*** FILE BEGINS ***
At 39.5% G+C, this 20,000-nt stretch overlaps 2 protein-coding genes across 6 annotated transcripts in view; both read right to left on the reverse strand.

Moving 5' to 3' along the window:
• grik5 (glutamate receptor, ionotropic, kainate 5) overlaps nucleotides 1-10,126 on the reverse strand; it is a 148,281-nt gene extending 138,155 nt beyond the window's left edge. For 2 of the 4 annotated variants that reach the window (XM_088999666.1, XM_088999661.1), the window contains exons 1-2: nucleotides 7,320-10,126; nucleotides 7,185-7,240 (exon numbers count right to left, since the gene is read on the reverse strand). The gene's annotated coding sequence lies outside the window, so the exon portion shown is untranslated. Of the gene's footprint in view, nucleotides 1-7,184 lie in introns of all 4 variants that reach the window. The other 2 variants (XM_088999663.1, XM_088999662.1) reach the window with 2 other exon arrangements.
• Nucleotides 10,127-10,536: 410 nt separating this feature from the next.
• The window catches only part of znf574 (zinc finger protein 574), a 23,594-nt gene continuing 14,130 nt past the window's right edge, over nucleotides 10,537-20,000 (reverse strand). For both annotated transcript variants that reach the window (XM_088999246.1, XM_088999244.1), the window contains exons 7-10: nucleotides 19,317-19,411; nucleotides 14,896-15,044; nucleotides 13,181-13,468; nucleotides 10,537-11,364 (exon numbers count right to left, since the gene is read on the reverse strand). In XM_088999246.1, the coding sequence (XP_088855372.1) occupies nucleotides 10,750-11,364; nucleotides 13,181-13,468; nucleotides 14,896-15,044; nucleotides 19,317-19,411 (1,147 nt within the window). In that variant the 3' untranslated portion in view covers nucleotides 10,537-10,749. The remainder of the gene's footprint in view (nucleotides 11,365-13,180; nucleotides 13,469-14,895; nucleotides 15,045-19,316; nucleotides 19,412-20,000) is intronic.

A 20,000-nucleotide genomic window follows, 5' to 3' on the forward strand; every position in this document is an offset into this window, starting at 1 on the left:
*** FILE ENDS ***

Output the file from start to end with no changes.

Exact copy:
At 39.5% G+C, this 20,000-nt stretch overlaps 2 protein-coding genes across 6 annotated transcripts in view; both read right to left on the reverse strand.

Moving 5' to 3' along the window:
• grik5 (glutamate receptor, ionotropic, kainate 5) overlaps nucleotides 1-10,126 on the reverse strand; it is a 148,281-nt gene extending 138,155 nt beyond the window's left edge. For 2 of the 4 annotated variants that reach the window (XM_088999666.1, XM_088999661.1), the window contains exons 1-2: nucleotides 7,320-10,126; nucleotides 7,185-7,240 (exon numbers count right to left, since the gene is read on the reverse strand). The gene's annotated coding sequence lies outside the window, so the exon portion shown is untranslated. Of the gene's footprint in view, nucleotides 1-7,184 lie in introns of all 4 variants that reach the window. The other 2 variants (XM_088999663.1, XM_088999662.1) reach the window with 2 other exon arrangements.
• Nucleotides 10,127-10,536: 410 nt separating this feature from the next.
• The window catches only part of znf574 (zinc finger protein 574), a 23,594-nt gene continuing 14,130 nt past the window's right edge, over nucleotides 10,537-20,000 (reverse strand). For both annotated transcript variants that reach the window (XM_088999246.1, XM_088999244.1), the window contains exons 7-10: nucleotides 19,317-19,411; nucleotides 14,896-15,044; nucleotides 13,181-13,468; nucleotides 10,537-11,364 (exon numbers count right to left, since the gene is read on the reverse strand). In XM_088999246.1, the coding sequence (XP_088855372.1) occupies nucleotides 10,750-11,364; nucleotides 13,181-13,468; nucleotides 14,896-15,044; nucleotides 19,317-19,411 (1,147 nt within the window). In that variant the 3' untranslated portion in view covers nucleotides 10,537-10,749. The remainder of the gene's footprint in view (nucleotides 11,365-13,180; nucleotides 13,469-14,895; nucleotides 15,045-19,316; nucleotides 19,412-20,000) is intronic.

A 20,000-nucleotide genomic window follows, 5' to 3' on the forward strand; every position in this document is an offset into this window, starting at 1 on the left: